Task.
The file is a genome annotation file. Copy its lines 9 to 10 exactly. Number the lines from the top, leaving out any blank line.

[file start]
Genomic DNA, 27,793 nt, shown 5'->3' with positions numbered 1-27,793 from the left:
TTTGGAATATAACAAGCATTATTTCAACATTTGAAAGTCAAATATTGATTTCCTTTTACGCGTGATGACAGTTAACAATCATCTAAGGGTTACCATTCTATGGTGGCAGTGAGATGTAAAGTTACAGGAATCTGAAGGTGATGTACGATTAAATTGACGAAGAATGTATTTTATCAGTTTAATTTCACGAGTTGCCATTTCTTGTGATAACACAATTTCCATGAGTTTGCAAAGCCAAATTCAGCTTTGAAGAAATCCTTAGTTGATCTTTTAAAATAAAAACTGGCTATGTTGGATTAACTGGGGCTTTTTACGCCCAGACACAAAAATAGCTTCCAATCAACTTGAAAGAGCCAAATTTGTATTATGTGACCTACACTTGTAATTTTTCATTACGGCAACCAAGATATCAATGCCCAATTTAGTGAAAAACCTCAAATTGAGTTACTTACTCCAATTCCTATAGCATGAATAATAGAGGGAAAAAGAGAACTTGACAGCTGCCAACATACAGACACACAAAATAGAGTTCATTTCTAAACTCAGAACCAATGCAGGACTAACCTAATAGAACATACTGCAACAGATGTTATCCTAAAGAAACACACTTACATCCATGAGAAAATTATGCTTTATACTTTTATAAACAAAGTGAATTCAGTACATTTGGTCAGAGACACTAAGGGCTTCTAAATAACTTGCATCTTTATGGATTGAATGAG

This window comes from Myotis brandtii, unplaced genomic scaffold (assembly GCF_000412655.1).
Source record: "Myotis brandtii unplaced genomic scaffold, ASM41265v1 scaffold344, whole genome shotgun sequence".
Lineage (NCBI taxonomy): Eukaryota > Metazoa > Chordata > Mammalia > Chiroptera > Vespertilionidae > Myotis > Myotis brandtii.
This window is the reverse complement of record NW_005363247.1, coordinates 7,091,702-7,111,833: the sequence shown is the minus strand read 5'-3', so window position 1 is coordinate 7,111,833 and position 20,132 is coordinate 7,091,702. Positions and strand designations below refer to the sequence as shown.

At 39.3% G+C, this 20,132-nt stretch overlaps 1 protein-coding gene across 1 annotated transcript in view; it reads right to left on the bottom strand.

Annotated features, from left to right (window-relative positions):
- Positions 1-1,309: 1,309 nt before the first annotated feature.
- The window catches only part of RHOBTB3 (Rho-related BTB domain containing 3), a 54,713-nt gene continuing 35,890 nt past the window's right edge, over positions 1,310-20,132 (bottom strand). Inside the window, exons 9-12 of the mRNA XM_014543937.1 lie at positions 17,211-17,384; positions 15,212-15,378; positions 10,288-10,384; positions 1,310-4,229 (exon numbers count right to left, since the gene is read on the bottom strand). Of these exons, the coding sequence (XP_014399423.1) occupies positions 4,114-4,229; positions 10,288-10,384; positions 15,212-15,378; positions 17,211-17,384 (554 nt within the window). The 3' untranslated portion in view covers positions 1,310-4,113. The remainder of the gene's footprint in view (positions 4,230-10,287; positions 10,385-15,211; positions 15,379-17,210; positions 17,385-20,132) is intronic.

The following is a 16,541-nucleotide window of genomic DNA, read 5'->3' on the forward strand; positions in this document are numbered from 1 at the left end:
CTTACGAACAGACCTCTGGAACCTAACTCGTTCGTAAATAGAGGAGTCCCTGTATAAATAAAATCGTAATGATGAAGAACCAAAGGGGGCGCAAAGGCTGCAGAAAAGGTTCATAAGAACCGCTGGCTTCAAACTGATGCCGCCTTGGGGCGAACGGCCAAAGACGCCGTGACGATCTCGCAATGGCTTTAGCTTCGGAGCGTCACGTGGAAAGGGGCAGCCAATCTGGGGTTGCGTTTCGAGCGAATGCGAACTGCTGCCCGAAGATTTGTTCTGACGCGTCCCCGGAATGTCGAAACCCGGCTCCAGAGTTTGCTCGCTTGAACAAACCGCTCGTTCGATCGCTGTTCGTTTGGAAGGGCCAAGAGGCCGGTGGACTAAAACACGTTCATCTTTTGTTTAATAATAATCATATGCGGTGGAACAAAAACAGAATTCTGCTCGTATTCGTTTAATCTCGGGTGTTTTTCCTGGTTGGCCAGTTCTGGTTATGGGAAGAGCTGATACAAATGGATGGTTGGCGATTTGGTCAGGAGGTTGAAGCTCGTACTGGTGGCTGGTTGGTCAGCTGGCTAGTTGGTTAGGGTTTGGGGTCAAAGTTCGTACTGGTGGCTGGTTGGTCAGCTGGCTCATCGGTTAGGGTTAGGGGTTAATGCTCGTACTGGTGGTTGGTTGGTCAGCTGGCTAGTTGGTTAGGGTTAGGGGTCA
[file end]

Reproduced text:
- Positions 1-1,309: 1,309 nt before the first annotated feature.
- The window catches only part of RHOBTB3 (Rho-related BTB domain containing 3), a 54,713-nt gene continuing 35,890 nt past the window's right edge, over positions 1,310-20,132 (bottom strand). Inside the window, exons 9-12 of the mRNA XM_014543937.1 lie at positions 17,211-17,384; positions 15,212-15,378; positions 10,288-10,384; positions 1,310-4,229 (exon numbers count right to left, since the gene is read on the bottom strand). Of these exons, the coding sequence (XP_014399423.1) occupies positions 4,114-4,229; positions 10,288-10,384; positions 15,212-15,378; positions 17,211-17,384 (554 nt within the window). The 3' untranslated portion in view covers positions 1,310-4,113. The remainder of the gene's footprint in view (positions 4,230-10,287; positions 10,385-15,211; positions 15,379-17,210; positions 17,385-20,132) is intronic.